But getting back to the meat of the book – how do we actually do this?  The authors answer that question with three basic steps:  You listen to the problem. You consider heart responses.  You speak the truth in love. [49]

All of this requires a relational connection grounded in mercy, love, and respect.  I appreciated how practical and honest the authors were as they explained this – sometimes that is hard when you “are dealing with folks that are shifty, egocentric, foolish, arrogant, or just plain infantile.” [61].

Once the relational connection is established, explore the concern [listen well and ask good open-ended questions]; display hope [one of your primary jobs, there is always hope in the gospel!]; and set expectations. [homework, next meetings, etc.]

In the meetings that follow – get updates, follow up on homework, continue to explore the concern, and offer redemptive remedies. This will be the bulk of the rest of your meetings, but second to “is this person a real Christian” – how we actually do this is the biggest challenge.  The authors rightly point out that it requires patience.  We can all see the behavior is wrong, but what is motivating the behavior, the inner heart workings, are not immediately known.  This takes time to draw out.  We can’t simply “tell them what their idols are and then admonish them to worship God instead.” [76]. This is the great temptation for us pastors.  Why aren’t they getting it?!  “And we urge you brothers, admonish the idle, encourage the fainthearted, help the weak, be patient with them all.” [1 These 5:14]. I sincerely appreciated the authors emphasis towards the compassion we should have and felt adequately convicted.

But…there has to be balance.  This too was well covered.  “Consider the 80/20 rule.  The person you’re helping needs to be responsible to do 80 present of the work in any given counseling session, with you guiding him or her with good questions, a few Scripture texts and appropriate advice.” [86] Amen.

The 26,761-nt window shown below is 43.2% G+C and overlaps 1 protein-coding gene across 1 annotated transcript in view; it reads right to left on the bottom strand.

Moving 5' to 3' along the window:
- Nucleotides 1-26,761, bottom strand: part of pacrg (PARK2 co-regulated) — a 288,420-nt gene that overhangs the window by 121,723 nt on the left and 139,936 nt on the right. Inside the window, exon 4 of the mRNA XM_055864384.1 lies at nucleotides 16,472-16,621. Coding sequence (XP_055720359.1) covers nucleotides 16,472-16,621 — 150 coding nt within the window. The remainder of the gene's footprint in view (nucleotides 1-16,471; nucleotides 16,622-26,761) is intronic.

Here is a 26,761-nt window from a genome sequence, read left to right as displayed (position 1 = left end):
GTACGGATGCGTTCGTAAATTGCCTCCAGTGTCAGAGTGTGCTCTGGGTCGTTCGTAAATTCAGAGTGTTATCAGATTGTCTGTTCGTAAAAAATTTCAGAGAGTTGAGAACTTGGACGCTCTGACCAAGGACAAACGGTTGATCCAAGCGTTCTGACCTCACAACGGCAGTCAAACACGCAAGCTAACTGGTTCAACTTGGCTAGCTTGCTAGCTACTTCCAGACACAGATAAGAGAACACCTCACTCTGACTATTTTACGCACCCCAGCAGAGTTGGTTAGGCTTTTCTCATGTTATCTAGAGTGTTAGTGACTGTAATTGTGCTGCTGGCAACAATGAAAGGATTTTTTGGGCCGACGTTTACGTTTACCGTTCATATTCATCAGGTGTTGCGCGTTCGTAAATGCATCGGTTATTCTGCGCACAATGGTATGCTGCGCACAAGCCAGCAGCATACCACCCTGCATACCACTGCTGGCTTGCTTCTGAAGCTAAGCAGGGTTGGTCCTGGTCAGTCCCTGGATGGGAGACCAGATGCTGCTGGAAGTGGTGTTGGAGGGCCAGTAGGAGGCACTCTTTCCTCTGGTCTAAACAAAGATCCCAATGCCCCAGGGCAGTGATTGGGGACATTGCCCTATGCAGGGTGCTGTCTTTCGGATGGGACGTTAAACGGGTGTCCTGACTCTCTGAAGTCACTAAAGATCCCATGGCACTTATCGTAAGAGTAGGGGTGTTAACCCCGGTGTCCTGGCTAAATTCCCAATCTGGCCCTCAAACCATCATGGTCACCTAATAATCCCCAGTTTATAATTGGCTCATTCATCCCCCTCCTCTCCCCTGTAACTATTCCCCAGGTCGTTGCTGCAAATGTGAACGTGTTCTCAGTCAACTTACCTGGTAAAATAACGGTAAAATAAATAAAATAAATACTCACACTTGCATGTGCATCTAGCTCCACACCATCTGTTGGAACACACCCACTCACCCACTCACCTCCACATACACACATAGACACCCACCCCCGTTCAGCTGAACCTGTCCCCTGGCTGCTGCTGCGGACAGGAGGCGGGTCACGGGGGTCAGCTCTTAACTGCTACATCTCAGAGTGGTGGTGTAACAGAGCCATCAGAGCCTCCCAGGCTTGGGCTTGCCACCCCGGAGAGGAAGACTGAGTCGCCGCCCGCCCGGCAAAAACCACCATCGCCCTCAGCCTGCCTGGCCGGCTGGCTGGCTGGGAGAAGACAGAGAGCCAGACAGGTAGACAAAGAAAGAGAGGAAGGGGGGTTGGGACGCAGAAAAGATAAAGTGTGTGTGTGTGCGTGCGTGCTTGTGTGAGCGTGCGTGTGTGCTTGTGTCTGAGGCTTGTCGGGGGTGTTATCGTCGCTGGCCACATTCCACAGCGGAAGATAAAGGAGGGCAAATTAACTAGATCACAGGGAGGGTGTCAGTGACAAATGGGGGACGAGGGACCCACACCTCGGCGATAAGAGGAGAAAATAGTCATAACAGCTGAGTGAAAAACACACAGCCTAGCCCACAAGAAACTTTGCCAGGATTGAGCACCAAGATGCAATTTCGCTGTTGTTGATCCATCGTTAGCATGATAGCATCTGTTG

The authors also took this opportunity to remind the readers of a few important considerations. Primarily of which is “Is this person saved?”  Again, due to the importance of this question, I would have liked to have seen this broken out into a full chapter…or even a full book.  [Anyone?!].  We will also be called to ministry to the unbelievers, and there is a tremendous evangelistic opportunity in it for us – but there needs to be more practical application of how that relates to counseling from the word of God to someone to doesn’t submit themselves to it.  #EndSoapbox

That brings us to the final meeting.  Sooner or later, you have to figure out when to end meetings.  Counseling can either have a positive ending, or a negative one.  Hopefully, it’s obvious that the positive ending would be that real, lasting, biblical change happens. Buuuut…that’s not always the case.  Dare I say, I think it’s probably the minority due to the effects of sin.  Sometimes counseling has a negative ending.  There is no change, they aren’t interesting in actually applying the 80% effort, they don’t trust you, they need more help than you can offer [90-91]…and what wasn’t mentioned that I wish was which is probably bigger than all of them – “they really won’t submit to the authority of the Scripture because they aren’t legit Christians.”    Sadly, after a negative ending we usually never see them again…until a few months or years later when the problems didn’t actually go away and they return for help.  This leads to the final section, how do we create a culture where helping others is in the DNA?

Pastors, we are the primary shaper of the church’s culture. [104. I just actually got scared typing that.]  “The way to glorify God is to make disciples. This task should be in the departs part of a pastor’s value system.” [105 – Giant AMEN].  The authors point out a few key expectations to lay down.  Membership – does your church have a high value on biblical church membership?  Equipping – are our people being equipped by the pastors/elders for discipleship through teaching and modeling? Third, connecting.  You have to actually be with people and encourage your people to be with each other as well.